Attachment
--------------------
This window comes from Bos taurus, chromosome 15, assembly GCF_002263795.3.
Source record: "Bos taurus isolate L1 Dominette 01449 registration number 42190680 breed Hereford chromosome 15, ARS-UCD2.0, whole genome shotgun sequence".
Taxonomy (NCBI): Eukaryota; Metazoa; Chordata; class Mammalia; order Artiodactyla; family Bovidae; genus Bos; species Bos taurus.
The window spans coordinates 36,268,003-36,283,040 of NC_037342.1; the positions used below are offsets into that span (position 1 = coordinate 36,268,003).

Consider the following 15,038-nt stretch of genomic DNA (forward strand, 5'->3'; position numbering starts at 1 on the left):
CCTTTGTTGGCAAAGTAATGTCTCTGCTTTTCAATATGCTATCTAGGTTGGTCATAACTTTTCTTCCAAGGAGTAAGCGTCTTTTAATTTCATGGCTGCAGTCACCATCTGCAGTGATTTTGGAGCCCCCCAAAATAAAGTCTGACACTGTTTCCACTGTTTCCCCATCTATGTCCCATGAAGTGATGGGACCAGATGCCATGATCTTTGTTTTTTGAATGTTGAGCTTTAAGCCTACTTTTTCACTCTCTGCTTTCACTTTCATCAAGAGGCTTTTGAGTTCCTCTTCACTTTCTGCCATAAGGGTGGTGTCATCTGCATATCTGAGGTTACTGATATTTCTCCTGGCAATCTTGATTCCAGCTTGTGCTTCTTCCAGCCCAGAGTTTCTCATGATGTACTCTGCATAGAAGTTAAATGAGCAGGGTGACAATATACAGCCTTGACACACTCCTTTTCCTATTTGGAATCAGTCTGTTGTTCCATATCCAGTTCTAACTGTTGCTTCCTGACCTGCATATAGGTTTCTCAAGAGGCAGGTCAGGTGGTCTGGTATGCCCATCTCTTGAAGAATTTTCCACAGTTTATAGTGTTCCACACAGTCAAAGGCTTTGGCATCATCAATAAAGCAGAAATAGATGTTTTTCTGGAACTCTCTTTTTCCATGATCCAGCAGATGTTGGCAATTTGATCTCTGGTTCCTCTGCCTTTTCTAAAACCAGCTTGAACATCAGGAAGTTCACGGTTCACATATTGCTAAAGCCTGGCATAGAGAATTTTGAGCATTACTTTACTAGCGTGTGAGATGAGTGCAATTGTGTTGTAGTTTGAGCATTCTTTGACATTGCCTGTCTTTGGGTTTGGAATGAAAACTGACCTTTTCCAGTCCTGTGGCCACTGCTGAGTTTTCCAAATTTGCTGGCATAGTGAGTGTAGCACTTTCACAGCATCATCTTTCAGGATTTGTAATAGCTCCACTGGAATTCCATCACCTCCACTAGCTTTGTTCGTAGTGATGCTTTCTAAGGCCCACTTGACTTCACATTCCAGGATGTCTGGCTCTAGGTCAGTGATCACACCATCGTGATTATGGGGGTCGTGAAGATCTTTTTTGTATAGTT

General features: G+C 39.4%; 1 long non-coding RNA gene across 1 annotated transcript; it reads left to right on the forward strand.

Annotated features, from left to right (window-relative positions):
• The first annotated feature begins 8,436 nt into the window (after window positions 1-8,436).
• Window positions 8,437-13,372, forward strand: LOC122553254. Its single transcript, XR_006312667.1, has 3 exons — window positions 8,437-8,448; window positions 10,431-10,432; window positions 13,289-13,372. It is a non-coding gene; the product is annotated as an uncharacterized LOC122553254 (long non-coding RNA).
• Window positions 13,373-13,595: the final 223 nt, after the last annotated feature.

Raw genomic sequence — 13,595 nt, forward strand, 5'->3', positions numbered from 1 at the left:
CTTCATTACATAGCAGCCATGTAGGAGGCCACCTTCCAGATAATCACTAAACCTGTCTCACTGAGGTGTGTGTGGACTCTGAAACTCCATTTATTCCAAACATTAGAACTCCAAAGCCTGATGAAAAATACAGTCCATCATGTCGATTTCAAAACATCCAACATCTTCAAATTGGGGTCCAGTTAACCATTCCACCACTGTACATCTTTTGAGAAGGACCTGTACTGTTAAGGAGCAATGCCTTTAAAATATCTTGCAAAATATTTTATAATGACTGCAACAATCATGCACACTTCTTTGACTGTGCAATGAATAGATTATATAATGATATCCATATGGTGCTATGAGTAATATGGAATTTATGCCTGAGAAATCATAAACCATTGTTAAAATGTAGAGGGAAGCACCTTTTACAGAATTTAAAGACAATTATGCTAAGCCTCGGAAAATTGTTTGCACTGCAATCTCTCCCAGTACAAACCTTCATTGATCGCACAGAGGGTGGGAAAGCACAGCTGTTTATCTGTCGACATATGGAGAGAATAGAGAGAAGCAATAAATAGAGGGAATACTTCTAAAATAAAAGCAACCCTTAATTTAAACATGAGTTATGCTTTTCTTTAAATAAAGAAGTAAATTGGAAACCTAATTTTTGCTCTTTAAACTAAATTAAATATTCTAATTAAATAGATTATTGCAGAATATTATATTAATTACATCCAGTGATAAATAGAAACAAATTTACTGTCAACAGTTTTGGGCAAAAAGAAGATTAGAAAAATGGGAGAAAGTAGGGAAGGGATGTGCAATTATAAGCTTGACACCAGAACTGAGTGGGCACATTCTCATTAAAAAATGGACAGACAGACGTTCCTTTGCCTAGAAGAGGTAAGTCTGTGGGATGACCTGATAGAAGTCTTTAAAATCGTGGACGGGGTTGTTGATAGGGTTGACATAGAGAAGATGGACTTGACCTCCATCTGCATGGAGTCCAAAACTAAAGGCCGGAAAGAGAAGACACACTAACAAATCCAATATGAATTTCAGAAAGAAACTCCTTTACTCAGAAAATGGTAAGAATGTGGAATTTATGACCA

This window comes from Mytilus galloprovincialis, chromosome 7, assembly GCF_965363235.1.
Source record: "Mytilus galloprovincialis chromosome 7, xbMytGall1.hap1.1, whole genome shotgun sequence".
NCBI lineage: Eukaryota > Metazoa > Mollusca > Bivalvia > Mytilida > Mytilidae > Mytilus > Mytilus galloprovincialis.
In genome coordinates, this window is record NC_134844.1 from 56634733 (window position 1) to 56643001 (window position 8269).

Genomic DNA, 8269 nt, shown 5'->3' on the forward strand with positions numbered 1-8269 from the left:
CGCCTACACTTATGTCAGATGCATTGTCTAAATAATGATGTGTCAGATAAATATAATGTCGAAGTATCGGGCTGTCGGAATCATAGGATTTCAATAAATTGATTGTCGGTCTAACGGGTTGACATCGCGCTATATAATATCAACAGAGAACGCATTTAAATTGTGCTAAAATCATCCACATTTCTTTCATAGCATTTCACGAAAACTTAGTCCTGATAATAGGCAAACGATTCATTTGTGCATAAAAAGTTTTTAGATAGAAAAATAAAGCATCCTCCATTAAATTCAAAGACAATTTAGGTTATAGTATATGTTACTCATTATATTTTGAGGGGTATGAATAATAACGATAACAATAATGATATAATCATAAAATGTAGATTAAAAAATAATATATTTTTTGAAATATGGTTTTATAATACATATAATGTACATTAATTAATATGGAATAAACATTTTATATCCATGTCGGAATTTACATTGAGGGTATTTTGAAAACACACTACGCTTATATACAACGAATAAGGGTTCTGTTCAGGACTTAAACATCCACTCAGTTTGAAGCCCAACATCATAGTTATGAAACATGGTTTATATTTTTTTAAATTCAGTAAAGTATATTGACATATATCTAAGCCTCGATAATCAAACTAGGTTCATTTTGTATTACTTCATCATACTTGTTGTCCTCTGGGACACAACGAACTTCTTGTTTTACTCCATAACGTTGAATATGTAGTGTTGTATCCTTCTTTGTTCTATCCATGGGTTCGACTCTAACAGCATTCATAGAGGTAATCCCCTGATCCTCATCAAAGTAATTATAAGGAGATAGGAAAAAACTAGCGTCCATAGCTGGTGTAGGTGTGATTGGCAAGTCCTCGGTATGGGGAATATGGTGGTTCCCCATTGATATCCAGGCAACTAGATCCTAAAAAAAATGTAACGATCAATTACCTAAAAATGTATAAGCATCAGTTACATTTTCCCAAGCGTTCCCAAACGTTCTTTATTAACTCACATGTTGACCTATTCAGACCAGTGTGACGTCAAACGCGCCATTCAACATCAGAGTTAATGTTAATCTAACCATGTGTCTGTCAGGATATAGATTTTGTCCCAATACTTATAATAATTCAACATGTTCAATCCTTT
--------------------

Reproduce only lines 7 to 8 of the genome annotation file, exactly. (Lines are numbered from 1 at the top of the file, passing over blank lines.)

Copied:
General features: G+C 39.4%; 1 long non-coding RNA gene across 1 annotated transcript; it reads left to right on the forward strand.

Annotated features, from left to right (window-relative positions):